Strands of pretty ribbon and rolls of colorful paper are wadded up and headed for the curb. That perfect Christmas tree we decorated so carefully is shedding needles and threatening to topple over. Dreadful sweaters we wear once a year are being retired to a dark end of the closet where hopefully they'll be lost. Songs about the Baby Jesus and Santa Claus that we enjoyed in November are now being silenced.
It's the Day After Christmas, and all through the house all the creatures are gloomy, yes, even the mouse.
That special day has come and gone. We planned, saved and decorated for months. Now it's over and we're left with emptiness.
It's this way every year. We celebrate a wonderful season that is a crescendo to Christmas morning when children rush the living room to see what Santa has brought them.
And then it's over.
Why does it have to be this way? Why do we have beautiful poetry to read on the night before Christmas but no words to describe the morning after?
The Scriptures that are read at this time dwell on an ordinary night in Bethlehem where an unusual star led people to a simple manger.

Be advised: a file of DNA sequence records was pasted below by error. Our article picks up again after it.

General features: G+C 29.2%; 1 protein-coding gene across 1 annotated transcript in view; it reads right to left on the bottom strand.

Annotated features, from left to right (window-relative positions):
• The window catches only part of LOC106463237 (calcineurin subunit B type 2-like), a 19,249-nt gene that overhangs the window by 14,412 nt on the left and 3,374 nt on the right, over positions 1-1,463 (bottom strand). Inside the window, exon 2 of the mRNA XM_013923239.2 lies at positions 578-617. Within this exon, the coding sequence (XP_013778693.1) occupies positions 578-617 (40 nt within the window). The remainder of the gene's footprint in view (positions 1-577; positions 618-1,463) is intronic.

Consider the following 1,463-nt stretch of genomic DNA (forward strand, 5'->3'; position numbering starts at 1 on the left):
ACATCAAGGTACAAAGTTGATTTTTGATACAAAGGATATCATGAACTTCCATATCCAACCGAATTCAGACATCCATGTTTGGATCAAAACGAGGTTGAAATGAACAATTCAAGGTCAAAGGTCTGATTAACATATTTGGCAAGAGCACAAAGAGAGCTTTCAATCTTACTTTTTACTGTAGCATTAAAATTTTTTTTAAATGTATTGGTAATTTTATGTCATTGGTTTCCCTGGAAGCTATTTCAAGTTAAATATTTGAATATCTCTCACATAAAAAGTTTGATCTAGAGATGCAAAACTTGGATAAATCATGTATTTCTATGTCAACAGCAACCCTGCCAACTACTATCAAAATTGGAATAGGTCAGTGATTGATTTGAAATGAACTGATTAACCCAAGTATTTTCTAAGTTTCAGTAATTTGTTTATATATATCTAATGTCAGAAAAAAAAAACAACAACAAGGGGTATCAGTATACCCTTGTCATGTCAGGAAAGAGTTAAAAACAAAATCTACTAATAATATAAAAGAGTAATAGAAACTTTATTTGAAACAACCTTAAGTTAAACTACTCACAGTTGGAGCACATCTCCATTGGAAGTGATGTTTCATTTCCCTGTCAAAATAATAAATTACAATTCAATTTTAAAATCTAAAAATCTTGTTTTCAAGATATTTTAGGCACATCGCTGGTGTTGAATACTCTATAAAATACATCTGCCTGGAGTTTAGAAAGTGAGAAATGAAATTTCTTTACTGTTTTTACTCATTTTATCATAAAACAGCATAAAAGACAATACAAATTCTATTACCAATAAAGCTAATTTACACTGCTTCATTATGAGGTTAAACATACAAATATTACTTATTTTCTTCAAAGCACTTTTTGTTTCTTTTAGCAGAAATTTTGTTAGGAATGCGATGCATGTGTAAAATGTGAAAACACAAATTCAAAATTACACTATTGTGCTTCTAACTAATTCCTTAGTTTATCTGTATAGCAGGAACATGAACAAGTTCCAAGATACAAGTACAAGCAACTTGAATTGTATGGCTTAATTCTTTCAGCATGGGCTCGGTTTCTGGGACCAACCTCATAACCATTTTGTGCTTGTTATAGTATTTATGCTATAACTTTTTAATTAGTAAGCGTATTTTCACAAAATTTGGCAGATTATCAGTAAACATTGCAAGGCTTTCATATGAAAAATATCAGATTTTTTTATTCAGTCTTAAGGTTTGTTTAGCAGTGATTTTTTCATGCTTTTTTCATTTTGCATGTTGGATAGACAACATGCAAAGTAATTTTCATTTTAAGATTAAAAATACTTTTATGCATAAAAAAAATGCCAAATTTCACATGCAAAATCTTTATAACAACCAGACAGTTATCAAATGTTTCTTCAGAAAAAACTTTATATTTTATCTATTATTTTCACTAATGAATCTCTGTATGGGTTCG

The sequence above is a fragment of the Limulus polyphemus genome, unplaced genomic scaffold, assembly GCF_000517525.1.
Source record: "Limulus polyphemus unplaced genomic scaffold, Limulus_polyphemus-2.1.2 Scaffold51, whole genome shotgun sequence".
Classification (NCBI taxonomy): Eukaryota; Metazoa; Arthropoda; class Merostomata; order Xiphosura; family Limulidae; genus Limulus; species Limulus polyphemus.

The Bible tells us little about what Mary and Joseph did the next day once the Magi went home and the shepherds returned to the hills.
A recent phenomenon is an elf that comes to visit weeks before Christmas. He is on loan from the North Pole, and every night, while we're sleeping, he magically reports whether we've been naughty or nice. By morning he's back in our house, picking a new perch every day.
We named our elf O'Hara. This was his second year with us. He stuck around until Christmas Eve, catching a ride home when Santa dropped off our gifts. We miss him, but like the garland and the glowing lights, O'Hara only stays a little while.
It was all worth it
Today we're suffering a holiday hangover that has nothing to do with booze. Our mind is weary and our soul is wondering if it was worth the investment.
But it is worth it. For one shining moment we marked a day that should be a beginning more than an end.
It is a time when ageless carols remind us why we celebrate, overshadowing the melancholy of secular songs that are so sad they make us want to slit our wrists.
So as we pack up the ornaments and exchange those tacky ties, we should remember the giving spirit we feel when we hear the tinkling of the Salvation Army bell and the swelling inside when we hear a choir sing about a holy night.
If we can do that, we can truly have a wonderful life.
-- Richard Hyatt is an independent correspondent for the Ledger-Enquirer. Reach him at email@example.com.